Fibroadenoma: A Solid Lump In Breast


A benign (noncancerous) breast bulge is called a fibroadenoma. These firm, spherical, and smooth tumors are made up of a mass of glandular and fibrous tissue. Breast cancer can occasionally be discovered in conjunction with a fibroadenoma, but this is extremely uncommon.

How common are fibroadenomas?

The majority of breast lumps are benign, including fibroadenomas. A fibroadenoma is the most frequent type of benign breast mass.

What are the types of fibroadenomas?

A range of modifications to the tissue supporting the breast include fibroadenomas. The majority of fibroadenomas are straightforward. The risk of breast cancer is not often elevated by these tumors. This range of breast changes include complex fibroadenomas, fibroepithelial lesions, and benign phyllodes tumors. It’s necessary to remove these masses.

What causes fibroadenomas?

Physicians are unsure of the causes of certain patients’ fibroadenomas. They can increase during pregnancy and lactation and then shrink again later, and younger women are more likely to have them.

What are the signs and symptoms of fibroadenomas?

Fibroadenomas are typically 2 to 3 cm smooth, slippery, movable masses that can either disappear on their own, remain the same, or develop in size. They are surgically removed if they grow larger, become painful, or alter and take on a concerning appearance.

How is a fibroadenoma diagnosed?

Anytime you see a breast lump or other breast changes, contact your healthcare professional. Some fibroadenomas are inconspicuously small. These tests may be done by your doctor to identify a fibroadenoma if you or your healthcare provider discover a lump:

  • Ultrasound and/or mammography imaging scans.
  • Core needle breast biopsy with image guidance.

How are fibroadenomas managed or treated?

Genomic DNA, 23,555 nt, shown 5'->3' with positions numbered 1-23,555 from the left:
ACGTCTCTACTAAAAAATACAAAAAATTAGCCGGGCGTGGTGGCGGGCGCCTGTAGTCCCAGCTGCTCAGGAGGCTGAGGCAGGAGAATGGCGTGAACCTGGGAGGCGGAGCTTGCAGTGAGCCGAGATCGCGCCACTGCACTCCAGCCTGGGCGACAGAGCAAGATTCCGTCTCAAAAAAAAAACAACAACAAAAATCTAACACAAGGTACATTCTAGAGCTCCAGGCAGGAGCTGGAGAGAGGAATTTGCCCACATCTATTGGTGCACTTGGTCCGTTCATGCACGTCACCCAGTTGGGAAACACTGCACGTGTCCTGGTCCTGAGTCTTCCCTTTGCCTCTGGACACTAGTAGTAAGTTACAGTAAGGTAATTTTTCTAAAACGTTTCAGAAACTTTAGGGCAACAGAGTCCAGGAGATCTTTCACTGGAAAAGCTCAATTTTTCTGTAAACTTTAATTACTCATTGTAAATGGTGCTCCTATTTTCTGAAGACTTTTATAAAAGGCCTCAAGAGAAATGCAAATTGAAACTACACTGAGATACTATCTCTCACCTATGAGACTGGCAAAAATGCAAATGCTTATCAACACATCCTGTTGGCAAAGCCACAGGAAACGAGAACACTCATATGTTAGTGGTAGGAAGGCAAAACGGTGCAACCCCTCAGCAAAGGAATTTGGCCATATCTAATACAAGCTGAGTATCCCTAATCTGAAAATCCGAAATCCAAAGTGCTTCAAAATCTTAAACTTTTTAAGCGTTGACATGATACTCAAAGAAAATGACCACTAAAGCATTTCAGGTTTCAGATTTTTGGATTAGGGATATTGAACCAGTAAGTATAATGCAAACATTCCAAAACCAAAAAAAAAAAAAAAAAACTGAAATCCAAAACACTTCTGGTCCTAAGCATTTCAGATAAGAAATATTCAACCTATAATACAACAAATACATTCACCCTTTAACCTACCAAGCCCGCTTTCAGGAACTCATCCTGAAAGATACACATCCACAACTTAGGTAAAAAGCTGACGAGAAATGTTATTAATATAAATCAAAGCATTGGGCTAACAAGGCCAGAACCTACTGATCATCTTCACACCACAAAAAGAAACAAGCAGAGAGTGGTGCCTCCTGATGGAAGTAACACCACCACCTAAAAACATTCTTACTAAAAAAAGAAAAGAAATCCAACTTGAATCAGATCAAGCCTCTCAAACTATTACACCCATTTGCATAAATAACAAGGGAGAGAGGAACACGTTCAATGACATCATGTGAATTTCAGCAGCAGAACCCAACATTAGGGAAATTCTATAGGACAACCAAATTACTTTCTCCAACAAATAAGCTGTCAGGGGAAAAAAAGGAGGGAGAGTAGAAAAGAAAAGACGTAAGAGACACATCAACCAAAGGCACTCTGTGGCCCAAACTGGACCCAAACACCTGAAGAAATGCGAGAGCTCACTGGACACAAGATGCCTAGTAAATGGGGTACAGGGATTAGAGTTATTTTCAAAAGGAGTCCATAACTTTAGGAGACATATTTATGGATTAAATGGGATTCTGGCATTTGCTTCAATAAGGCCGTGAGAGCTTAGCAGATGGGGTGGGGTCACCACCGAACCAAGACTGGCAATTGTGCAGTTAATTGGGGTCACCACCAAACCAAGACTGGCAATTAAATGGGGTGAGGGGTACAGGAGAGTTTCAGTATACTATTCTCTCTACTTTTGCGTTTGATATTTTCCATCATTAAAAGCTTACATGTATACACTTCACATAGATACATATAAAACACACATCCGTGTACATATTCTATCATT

Some fibroadenomas reduce in size or go away on their own. Your doctor might advise that you undergo clinical examinations and possibly ultrasounds every six months for the following two years to ensure the fibroadenoma doesn’t change if a biopsy reveals the lump isn’t cancerous.

Do fibroadenomas need to be removed?

Not all fibroadenoma tumors need removal, small ones can be left alone. If it shows signs of rapid growth, pain or becomes hard it will need removal. Most of the removal surgery for fibroadenoma breast is done due to cosmetic reasons or scare of cancer. After a woman attains menopause these tumors are likely to shrink.


What is the cost of surgery for fibroadenoma breast?

It depends on the number of lumps, their size and involvement of one side or both breasts. This surgery is done under general anesthesia. It will require a skilled surgeon to avoid any cosmetic harm. Usually this surgery costs around 55,000 to 70,000 rupees depending on the infrastructure and service quality of the hospital.

How can I prevent fibroadenomas?

Unfortunately, there is nothing you can do to reduce your risk of developing fibroadenomas. To lessen your risk of developing breast cancer and to find it when it’s most treatable, follow these recommendations:

  • Drink in moderation.
  • Self-examinations of breast
  • Regularly have mammograms done.
  • Make wise food decisions, exercise, and keep your weight in check.

When should I visit a doctor?

Breast discomfort or alterations (development in the fibroadenoma).

  • Freshly detected breast lump.
  • Nipple discharge or rash.

Can fibroadenomas turn into cancer?

When you feel a lump in the breast the immediate question comes into the mind is it a serious condition or a cancer. Really fibroadenoma in the breast are not so serious as they scare you. Turning into cancer is a rare event. However you will need to keep a watch on its growth and have a half yearly check with your doctor.

What happens if fibroadenoma is left untreated?

Most cases are left untreated under supervision. You will need a regular check to find out any increase in size. Usual course of these tumors is regression after menopause since they depend on estrogen hormone. Rapidly increasing size is alarming and needs biopsy. Any change in color of overlying skin, temperature, consistency or size should be reported to health care providers.

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